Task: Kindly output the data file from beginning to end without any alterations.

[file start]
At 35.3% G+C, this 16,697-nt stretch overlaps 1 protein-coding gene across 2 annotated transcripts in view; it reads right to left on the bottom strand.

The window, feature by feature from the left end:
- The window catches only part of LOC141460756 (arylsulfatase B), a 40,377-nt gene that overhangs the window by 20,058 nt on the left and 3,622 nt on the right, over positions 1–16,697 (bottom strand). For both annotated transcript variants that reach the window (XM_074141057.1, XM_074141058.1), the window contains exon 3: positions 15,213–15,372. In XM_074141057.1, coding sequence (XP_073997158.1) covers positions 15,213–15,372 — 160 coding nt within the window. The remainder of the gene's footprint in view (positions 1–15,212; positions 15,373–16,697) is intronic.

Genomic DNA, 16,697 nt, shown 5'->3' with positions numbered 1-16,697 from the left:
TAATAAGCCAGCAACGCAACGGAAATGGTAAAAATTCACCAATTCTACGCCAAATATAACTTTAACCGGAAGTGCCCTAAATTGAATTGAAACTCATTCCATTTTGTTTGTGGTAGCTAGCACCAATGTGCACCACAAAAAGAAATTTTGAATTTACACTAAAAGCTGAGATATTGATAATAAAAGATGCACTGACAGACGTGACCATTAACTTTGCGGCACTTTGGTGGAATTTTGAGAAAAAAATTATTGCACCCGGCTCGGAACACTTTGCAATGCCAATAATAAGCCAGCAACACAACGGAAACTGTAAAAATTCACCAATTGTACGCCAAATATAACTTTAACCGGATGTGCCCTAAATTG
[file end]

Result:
At 35.3% G+C, this 16,697-nt stretch overlaps 1 protein-coding gene across 2 annotated transcripts in view; it reads right to left on the bottom strand.

The window, feature by feature from the left end:
- The window catches only part of LOC141460756 (arylsulfatase B), a 40,377-nt gene that overhangs the window by 20,058 nt on the left and 3,622 nt on the right, over positions 1–16,697 (bottom strand). For both annotated transcript variants that reach the window (XM_074141057.1, XM_074141058.1), the window contains exon 3: positions 15,213–15,372. In XM_074141057.1, coding sequence (XP_073997158.1) covers positions 15,213–15,372 — 160 coding nt within the window. The remainder of the gene's footprint in view (positions 1–15,212; positions 15,373–16,697) is intronic.

Genomic DNA, 16,697 nt, shown 5'->3' with positions numbered 1-16,697 from the left:
TAATAAGCCAGCAACGCAACGGAAATGGTAAAAATTCACCAATTCTACGCCAAATATAACTTTAACCGGAAGTGCCCTAAATTGAATTGAAACTCATTCCATTTTGTTTGTGGTAGCTAGCACCAATGTGCACCACAAAAAGAAATTTTGAATTTACACTAAAAGCTGAGATATTGATAATAAAAGATGCACTGACAGACGTGACCATTAACTTTGCGGCACTTTGGTGGAATTTTGAGAAAAAAATTATTGCACCCGGCTCGGAACACTTTGCAATGCCAATAATAAGCCAGCAACACAACGGAAACTGTAAAAATTCACCAATTGTACGCCAAATATAACTTTAACCGGATGTGCCCTAAATTG